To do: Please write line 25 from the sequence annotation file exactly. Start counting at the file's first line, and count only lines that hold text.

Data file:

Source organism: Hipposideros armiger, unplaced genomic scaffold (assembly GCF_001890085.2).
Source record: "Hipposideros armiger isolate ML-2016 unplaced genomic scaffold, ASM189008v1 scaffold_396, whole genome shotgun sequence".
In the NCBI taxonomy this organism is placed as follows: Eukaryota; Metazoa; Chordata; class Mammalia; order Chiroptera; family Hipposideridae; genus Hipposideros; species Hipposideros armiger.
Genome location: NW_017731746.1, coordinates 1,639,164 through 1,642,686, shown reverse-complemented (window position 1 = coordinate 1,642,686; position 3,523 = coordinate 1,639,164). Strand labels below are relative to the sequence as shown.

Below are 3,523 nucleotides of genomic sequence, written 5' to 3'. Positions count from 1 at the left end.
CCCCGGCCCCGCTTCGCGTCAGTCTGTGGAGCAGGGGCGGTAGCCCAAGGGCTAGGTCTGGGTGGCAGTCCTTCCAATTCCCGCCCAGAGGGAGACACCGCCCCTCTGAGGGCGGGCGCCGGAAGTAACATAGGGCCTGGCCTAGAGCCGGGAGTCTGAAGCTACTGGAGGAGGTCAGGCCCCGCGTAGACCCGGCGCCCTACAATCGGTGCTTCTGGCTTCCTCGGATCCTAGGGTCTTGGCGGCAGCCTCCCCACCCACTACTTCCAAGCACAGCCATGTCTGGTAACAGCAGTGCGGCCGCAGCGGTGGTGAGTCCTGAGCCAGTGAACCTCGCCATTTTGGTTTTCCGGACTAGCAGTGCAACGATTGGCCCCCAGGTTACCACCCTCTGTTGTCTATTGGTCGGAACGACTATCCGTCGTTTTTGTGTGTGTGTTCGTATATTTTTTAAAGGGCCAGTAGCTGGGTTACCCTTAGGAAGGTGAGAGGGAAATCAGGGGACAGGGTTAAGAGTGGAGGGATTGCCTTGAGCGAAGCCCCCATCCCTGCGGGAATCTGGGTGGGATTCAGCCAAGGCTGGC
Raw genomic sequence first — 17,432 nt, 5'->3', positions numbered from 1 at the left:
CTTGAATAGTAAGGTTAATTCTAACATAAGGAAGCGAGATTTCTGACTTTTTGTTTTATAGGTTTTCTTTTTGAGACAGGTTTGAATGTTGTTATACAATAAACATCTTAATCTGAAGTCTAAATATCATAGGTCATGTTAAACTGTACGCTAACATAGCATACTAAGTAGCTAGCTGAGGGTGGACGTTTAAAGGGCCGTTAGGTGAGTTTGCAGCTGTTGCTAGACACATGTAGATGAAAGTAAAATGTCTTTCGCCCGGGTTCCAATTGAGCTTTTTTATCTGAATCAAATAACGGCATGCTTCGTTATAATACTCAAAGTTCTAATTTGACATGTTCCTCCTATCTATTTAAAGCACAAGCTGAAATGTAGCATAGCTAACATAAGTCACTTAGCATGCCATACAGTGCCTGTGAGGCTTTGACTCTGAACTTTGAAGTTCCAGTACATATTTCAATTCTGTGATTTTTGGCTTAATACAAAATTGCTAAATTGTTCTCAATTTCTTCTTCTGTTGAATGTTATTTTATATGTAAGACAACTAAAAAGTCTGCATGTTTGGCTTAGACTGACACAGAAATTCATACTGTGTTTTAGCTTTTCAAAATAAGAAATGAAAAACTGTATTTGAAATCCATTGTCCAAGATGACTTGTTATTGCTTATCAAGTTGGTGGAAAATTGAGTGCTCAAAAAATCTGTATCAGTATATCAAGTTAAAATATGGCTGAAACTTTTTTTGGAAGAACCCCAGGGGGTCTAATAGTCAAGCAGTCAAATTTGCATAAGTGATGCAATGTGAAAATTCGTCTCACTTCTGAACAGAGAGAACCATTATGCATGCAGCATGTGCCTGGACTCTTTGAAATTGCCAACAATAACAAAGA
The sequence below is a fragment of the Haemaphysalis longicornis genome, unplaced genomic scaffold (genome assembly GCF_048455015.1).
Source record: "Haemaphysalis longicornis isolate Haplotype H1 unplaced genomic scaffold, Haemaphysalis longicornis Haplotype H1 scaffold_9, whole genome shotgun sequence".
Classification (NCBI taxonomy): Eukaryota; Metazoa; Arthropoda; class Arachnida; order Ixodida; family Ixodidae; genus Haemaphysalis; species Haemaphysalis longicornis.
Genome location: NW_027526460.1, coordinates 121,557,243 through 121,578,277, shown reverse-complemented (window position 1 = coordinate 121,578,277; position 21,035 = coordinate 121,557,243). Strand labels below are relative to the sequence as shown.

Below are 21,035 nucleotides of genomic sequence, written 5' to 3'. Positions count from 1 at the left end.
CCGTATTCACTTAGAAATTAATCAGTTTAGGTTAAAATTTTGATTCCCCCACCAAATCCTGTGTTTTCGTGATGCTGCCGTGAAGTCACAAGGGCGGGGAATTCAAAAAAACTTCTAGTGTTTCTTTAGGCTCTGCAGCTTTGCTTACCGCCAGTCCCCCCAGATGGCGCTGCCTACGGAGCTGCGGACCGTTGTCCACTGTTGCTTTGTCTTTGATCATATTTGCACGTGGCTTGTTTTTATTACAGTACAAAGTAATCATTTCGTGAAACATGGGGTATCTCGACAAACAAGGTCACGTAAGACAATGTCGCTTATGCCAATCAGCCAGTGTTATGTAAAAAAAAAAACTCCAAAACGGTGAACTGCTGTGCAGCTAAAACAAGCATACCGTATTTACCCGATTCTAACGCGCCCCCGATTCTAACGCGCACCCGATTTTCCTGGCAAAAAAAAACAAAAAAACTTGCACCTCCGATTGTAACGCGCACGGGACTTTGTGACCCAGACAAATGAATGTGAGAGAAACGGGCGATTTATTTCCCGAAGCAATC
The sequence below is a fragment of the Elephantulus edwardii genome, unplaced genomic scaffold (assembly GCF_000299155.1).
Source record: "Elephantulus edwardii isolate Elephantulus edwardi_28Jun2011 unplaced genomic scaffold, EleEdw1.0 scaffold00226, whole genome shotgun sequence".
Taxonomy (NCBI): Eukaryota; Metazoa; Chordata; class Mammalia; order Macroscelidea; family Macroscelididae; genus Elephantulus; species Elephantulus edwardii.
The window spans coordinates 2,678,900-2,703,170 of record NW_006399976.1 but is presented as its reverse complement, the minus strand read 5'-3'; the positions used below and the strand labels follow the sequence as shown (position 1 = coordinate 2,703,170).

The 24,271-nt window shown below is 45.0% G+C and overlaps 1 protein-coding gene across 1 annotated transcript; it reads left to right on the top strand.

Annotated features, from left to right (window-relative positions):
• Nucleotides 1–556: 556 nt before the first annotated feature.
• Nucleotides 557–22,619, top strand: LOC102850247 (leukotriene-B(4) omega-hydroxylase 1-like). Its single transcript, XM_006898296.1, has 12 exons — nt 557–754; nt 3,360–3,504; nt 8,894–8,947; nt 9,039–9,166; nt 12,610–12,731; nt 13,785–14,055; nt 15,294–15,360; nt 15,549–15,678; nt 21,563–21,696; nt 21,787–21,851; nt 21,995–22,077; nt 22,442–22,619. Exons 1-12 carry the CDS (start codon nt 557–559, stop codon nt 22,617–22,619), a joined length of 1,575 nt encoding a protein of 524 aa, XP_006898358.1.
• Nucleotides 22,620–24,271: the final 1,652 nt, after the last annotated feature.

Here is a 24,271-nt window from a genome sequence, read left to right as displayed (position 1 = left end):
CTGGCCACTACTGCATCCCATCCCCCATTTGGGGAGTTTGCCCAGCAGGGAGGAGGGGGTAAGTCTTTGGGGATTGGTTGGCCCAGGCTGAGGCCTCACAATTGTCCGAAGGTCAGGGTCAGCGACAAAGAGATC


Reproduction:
CTGGCCACTACTGCATCCCATCCCCCATTTGGGGAGTTTGCCCAGCAGGGAGGAGGGGGTAAGTCTTTGGGGATTGGTTGGCCCAGGCTGAGGCCTCACAATTGTCCGAAGGTCAGGGTCAGCGACAAAGAGATC